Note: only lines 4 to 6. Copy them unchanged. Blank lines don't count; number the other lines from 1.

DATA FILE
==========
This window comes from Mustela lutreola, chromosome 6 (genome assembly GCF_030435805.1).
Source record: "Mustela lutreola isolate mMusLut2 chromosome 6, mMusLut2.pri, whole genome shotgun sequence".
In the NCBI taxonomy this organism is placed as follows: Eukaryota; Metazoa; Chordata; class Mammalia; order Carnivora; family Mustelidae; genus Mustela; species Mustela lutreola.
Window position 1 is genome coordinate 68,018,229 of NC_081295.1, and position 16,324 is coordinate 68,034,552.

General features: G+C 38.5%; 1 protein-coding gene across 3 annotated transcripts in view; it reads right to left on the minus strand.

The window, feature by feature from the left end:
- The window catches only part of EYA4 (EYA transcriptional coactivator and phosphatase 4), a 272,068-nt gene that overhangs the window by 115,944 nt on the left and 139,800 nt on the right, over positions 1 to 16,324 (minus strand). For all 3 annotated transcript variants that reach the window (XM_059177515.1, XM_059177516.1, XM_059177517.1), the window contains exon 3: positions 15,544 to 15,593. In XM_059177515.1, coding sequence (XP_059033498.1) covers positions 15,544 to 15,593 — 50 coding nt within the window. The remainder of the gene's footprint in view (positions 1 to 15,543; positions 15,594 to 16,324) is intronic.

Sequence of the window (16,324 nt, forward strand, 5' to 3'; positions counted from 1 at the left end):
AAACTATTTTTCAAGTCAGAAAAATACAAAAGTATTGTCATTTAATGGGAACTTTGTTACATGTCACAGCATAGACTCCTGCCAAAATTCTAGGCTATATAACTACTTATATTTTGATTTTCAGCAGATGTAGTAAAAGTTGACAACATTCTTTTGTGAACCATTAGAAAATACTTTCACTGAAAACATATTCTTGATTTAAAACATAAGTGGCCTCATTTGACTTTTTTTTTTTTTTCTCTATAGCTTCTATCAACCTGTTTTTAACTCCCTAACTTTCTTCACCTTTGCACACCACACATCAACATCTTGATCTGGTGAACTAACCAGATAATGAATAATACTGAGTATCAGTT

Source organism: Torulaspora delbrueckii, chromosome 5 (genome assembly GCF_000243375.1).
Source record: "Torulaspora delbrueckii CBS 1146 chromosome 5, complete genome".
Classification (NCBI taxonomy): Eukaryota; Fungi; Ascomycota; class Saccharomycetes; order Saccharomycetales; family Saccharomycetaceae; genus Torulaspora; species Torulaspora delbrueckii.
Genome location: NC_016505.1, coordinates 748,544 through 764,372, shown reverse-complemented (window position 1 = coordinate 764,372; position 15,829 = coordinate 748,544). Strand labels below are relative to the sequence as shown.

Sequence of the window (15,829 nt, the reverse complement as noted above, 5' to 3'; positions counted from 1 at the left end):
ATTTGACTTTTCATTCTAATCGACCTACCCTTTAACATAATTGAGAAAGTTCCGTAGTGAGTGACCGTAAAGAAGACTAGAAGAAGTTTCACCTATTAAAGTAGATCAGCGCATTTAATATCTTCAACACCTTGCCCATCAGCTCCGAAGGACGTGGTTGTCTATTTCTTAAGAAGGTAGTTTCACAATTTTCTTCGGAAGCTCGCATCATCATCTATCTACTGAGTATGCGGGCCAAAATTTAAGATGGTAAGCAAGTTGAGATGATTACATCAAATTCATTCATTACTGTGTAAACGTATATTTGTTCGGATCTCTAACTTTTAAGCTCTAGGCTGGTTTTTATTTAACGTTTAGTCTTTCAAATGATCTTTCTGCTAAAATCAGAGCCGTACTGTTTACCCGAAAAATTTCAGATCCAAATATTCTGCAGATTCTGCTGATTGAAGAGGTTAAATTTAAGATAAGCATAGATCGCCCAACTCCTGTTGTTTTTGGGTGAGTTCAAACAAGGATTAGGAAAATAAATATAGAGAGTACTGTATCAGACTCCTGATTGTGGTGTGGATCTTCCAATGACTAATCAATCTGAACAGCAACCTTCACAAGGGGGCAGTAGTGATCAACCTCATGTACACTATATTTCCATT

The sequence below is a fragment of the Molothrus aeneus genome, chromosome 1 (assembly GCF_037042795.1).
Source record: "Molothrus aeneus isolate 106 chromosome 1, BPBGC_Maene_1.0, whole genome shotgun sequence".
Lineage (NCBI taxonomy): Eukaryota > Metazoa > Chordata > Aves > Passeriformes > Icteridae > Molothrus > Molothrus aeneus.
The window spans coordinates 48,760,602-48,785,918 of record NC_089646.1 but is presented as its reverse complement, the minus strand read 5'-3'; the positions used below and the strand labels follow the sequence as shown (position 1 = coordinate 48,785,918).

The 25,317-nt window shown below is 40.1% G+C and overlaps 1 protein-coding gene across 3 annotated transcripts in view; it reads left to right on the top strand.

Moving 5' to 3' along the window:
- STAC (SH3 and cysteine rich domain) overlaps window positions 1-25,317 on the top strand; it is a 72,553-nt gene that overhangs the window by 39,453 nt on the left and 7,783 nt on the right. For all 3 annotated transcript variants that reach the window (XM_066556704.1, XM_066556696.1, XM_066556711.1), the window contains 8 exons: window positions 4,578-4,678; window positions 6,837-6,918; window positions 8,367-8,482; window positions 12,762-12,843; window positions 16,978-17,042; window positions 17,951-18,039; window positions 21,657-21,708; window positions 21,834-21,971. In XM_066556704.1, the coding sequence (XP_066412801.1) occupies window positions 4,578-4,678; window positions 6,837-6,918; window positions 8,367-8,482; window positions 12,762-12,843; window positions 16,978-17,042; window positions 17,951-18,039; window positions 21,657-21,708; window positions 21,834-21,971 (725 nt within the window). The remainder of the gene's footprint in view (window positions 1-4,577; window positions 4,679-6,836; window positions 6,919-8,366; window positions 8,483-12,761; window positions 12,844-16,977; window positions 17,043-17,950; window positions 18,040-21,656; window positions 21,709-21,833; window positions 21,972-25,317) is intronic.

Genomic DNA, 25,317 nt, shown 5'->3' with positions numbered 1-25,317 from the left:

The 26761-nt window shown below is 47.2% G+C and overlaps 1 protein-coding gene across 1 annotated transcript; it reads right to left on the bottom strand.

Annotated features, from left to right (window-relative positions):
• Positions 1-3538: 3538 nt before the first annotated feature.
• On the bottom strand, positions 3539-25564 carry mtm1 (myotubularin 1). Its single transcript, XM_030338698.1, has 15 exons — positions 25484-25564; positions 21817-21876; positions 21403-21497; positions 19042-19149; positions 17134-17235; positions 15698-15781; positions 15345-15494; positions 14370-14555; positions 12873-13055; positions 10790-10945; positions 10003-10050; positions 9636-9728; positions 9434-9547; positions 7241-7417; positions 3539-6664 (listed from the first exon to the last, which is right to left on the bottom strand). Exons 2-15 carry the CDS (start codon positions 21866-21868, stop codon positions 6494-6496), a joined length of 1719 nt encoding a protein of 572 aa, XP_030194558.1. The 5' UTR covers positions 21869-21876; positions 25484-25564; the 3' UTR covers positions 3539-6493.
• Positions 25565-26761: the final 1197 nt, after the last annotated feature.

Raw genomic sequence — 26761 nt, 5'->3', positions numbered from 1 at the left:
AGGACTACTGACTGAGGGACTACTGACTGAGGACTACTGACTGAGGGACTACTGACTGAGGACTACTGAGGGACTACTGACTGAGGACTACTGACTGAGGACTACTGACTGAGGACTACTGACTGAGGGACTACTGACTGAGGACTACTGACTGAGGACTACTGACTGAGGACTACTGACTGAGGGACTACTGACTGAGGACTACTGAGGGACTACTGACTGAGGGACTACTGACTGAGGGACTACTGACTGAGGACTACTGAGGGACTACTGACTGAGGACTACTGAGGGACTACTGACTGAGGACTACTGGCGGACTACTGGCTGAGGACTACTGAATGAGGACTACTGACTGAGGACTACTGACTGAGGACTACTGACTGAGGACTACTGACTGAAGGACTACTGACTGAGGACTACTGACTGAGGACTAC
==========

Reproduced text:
Window position 1 is genome coordinate 68,018,229 of NC_081295.1, and position 16,324 is coordinate 68,034,552.

General features: G+C 38.5%; 1 protein-coding gene across 3 annotated transcripts in view; it reads right to left on the minus strand.

The window, feature by feature from the left end: